One more thing that I wanted to show you is how to resize the video window. Perhaps you have a very small display or a very large display or a second monitor and you want to put it on a different monitor altogether. One way to do it is to right-click on the video window and you can choose many settings from in here. Perhaps you want to make it half size, actual size, double size--all these ways are quick ways to resize the video. Or perhaps you want a custom size in between, so take your mouse to the bottom right- hand corner and you'll see the mouse turn into a Resize tool, and you can simply drag the video to the desired size.

The last thing I want to show you is how to close the Track and Region lists should you perhaps need more space on a small screen, or should you want to open them. There is a small arrow with a line next to it on each side of your Edit window. By clicking that arrow, it's going to close the associated window. And you'll see again, by clicking it once it's closed, it will open that window. So now that we've gone over the View and Zoom commands within Pro Tools, I want to show you quickly how to use them to customize your session.

You can leave it however you like. I'm going to set this one up in a particular manner that's a little easier for me to view. So perhaps we want to make this smaller window down in the bottom corner so we have more edit space above. Another thing that I like to do is make the video region smaller. By clicking on it, using the key command Ctrl+Command, or Ctrl+Start+Left, we can turn off the Thumbnail Previews, and Ctrl+Down, which we did before, will shrink the video. And because we don't need to see that track, it makes it a little easier.

You reclaim more space on your screen. And again I will resize it two bin tracks using the Ctrl+Down key command, so that they don't take up so much space. So feel free to set the session up in whatever way makes it most comfortable for you. I've gotten mine to a place where I am happy with the layout and so now I'm ready to move on.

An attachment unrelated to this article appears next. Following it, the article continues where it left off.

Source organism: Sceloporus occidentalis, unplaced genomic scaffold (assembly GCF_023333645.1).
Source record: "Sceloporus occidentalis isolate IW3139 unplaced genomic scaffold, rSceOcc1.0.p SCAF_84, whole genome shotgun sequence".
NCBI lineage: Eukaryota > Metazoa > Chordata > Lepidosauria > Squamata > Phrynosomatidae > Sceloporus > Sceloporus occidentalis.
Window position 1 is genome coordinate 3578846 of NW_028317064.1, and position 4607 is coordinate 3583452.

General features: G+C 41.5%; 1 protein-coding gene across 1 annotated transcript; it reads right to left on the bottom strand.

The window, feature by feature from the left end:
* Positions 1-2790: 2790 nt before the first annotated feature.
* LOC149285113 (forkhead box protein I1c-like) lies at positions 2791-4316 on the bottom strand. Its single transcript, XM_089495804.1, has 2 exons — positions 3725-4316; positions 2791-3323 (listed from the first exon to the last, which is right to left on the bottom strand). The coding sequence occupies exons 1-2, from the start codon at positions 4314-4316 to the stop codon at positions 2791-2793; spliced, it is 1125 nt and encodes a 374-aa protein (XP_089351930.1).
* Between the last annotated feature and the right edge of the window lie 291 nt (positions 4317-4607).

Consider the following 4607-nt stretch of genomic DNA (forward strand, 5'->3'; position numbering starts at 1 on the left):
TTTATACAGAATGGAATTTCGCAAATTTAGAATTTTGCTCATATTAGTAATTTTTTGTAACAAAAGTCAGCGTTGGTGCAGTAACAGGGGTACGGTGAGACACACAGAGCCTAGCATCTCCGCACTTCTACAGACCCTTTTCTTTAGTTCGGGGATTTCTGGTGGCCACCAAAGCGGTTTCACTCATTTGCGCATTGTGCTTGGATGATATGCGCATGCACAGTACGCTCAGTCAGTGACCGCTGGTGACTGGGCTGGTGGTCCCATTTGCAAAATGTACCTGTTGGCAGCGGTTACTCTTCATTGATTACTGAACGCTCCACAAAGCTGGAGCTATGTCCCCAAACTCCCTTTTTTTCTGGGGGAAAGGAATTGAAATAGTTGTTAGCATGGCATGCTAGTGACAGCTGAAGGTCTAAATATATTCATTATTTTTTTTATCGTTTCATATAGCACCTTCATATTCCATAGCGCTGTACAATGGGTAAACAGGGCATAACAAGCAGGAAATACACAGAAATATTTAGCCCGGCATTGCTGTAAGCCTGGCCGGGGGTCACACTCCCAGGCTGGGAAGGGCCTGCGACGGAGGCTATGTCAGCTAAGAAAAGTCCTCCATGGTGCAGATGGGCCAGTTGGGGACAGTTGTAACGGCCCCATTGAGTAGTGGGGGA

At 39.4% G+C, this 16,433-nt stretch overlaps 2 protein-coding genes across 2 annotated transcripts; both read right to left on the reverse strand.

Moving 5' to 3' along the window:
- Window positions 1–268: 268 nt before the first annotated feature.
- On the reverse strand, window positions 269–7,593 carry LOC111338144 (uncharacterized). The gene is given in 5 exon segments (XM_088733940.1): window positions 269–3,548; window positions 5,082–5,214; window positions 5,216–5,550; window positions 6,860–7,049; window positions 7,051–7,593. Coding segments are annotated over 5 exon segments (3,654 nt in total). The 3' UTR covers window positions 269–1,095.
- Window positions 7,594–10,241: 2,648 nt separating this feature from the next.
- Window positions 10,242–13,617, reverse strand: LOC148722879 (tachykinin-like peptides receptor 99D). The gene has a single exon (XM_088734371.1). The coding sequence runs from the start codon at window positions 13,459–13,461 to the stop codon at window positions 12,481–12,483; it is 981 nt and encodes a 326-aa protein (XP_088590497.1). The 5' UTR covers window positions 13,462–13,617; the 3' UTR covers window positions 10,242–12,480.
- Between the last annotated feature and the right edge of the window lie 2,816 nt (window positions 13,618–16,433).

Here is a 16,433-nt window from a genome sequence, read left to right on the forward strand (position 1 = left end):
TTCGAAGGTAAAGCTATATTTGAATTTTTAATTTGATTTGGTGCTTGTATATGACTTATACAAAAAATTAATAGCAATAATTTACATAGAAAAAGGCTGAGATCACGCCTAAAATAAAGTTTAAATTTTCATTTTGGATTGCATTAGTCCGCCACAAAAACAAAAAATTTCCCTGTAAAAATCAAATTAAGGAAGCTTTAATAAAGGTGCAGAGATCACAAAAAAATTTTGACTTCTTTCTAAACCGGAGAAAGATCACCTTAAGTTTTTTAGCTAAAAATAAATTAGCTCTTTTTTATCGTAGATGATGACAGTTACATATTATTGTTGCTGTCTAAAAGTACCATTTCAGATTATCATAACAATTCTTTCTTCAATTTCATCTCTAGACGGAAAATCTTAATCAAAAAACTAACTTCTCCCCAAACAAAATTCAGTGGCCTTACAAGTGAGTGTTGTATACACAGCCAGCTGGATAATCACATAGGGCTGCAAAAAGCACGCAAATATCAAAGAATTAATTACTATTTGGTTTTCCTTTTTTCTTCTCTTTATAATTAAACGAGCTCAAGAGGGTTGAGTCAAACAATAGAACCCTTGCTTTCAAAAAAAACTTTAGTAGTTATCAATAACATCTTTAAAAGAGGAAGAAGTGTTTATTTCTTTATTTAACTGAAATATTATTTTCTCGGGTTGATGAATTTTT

Show transcript

This video is part of

Image for Music Editing for TV and Film in Pro Tools
Music Editing for TV and Film in Pro Tools

35 video lessons · 3176 viewers

Skye Lewin
Author

 
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  1. 2m 49s
    1. Welcome
      52s
    2. Using the exercise files
      1m 32s
    3. A word about the film and music used in this course
      25s
  2. 25m 4s
    1. Creating a template session for working to picture
      7m 29s
    2. Importing a picture file
      3m 17s
    3. What is time code?
      4m 17s
    4. Syncing picture to Pro Tools
      6m 58s
    5. Importing audio files
      3m 3s
  3. 48m 36s
    1. Using the Zoom and View commands
      9m 54s
    2. Utilizing the edit modes
      7m 59s
    3. Navigating with key commands
      7m 57s
    4. Creating and using sync points
      3m 20s
    5. Using the snap editing commands
      5m 16s
    6. Using memory locations
      8m 12s
    7. Customizing crossfades
      5m 58s
  4. 1h 11m
    1. Auditioning music to picture
      10m 21s
    2. Editing to acquire multiple sync points within the same "cue"
      6m 2s
    3. Editing to maintain or change the arc/build of the cue to fit the scene
      15m 11s
    4. Editing the start and end of the cue
      9m 55s
    5. Setting up for a 30-second condensed edit
      4m 5s
    6. First pass of a 30-second condensed edit
      11m 17s
    7. Improving the 30-second condensed edit
      14m 41s
  5. 26m 49s
    1. Exploring alternate edits of the same song
      8m 17s
    2. Editing different songs to the same scene
      18m 32s
  6. 11m 25s
    1. Mixing the edit
      5m 26s
    2. Bouncing down the edit
      2m 47s
    3. Compressing the QuickTime files
      3m 12s
  7. 12m 19s
    1. Conforming the edit to picture if the scene has shifted
      5m 27s
    2. Conforming the edit if a shot's length changes within the scene
      6m 52s
  8. 10m 34s
    1. Removing profanities by reversing audio
      2m 8s
    2. Removing profanities with instrumentals
      2m 36s
    3. Keeping a song in sequence
      1m 19s
    4. Layering audio
      1m 36s
    5. Time stretching
      2m 55s
  9. 38s
    1. Goodbye
      38s